Bribery and Corruption has long been perceived as a major obstacle for socio-economic development; distorting national and international economic relations.
Corruption includes any illegitimate use of office, and may include a range of different types of crime. Bribery is limited to the giving or acceptance of payment of other illegitimate advantages. To cover these and other matters, we have prepared a report on Economic and Business Crime in an International Context, a review of international law and practice in relation to crimes committed by or on behalf of business. This is part of our Market Foundations initiative.
The scale of the problem of bribery and corruption is significant at both a corporate and governmental level. It creates a major distortion of trade as well as undermining the democratic development of emerging markets.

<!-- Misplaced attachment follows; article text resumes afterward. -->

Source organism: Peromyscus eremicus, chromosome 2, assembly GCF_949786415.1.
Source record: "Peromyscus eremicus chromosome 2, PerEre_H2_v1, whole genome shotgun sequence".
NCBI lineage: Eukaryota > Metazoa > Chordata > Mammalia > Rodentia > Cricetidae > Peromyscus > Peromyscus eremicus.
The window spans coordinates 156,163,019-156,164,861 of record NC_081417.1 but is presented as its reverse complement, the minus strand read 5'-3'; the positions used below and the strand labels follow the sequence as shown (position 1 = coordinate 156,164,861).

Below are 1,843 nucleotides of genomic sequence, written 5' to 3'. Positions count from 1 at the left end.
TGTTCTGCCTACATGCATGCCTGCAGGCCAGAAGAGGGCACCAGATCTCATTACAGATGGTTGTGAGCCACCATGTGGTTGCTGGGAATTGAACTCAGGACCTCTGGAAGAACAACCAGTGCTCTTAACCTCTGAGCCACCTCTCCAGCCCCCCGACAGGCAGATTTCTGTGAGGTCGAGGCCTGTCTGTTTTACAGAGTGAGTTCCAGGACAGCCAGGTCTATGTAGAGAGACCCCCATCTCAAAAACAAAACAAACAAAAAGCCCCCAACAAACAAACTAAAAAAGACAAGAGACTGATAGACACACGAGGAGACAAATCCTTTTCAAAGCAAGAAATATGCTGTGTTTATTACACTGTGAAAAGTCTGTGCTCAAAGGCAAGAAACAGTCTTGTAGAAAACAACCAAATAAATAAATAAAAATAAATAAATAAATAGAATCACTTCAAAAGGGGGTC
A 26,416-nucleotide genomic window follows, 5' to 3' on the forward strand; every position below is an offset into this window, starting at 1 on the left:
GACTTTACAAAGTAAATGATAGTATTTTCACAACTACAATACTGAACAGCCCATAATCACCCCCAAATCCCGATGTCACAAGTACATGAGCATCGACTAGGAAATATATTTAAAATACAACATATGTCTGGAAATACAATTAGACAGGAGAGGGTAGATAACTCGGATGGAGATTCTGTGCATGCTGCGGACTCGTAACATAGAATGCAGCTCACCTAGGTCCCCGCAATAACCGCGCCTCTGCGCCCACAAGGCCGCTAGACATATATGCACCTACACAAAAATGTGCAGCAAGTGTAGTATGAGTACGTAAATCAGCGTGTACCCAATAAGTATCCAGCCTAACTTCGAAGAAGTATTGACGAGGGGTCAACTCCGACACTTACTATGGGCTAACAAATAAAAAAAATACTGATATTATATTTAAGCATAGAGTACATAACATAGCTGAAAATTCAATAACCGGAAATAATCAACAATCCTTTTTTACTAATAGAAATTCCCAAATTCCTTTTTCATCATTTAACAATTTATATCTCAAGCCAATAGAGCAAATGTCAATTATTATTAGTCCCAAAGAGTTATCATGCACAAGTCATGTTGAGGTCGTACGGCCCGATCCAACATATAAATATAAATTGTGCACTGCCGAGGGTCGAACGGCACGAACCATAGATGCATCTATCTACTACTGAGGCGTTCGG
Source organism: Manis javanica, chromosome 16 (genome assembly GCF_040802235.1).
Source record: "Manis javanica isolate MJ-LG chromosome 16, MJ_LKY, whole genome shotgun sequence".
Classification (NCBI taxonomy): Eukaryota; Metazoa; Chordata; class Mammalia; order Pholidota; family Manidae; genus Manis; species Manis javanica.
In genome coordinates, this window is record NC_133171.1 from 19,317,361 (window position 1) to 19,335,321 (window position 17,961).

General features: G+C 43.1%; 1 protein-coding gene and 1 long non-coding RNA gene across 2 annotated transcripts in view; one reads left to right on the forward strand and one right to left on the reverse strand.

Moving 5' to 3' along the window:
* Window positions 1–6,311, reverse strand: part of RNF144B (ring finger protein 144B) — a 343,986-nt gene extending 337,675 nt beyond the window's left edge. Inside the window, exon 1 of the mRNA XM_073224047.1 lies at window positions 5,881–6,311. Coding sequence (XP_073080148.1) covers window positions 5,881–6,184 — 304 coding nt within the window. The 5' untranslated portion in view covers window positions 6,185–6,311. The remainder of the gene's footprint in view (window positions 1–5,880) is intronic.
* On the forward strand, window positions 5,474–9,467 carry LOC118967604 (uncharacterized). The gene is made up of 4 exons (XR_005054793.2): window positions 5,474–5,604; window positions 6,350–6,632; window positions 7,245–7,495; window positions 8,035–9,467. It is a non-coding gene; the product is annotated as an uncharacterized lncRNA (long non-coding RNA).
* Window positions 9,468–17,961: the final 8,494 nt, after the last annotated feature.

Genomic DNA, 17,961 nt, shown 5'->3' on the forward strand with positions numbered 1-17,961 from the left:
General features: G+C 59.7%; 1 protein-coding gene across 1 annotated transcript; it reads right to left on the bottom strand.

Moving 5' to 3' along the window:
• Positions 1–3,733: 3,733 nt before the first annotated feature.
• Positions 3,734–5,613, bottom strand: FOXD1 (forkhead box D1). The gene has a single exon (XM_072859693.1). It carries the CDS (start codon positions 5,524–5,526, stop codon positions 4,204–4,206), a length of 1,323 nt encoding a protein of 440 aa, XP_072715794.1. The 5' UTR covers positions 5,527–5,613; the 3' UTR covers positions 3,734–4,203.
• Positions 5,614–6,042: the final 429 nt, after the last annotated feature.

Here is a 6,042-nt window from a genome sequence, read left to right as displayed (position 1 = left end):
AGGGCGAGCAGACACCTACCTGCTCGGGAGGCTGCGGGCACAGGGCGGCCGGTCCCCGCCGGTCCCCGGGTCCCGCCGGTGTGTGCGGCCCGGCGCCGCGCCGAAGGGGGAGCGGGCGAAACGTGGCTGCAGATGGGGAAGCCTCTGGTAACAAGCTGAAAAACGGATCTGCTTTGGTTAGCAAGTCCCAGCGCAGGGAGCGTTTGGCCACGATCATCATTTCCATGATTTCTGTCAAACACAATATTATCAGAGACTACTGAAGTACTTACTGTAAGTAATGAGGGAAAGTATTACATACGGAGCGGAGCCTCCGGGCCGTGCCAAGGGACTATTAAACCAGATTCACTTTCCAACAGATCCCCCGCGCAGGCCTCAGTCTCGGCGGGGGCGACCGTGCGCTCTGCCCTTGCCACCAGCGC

The Bribery Act 2010 (the ‘Act’) came fully into force on 1 July 2011 and introduced new criminal offences of:
Under the Act there is a defence of “adequate procedures” to prevent bribery for corporate entities and their senior officials.
As a result of the Act the following legislation has been repealed in full:
Furthermore Sections 108 to 110 inclusive of the Anti-Terrorism Crime and Security Act 2001 have been repealed and the Common Law offence of 'bribery' has been abolished (Section 17 (1), Bribery Act 2010).
A comprehensive collection of bulletins, publications and links on bribery, corruption, forensic accounting, fraud, money laundering and transparency from ICAEW's Library & Information Service.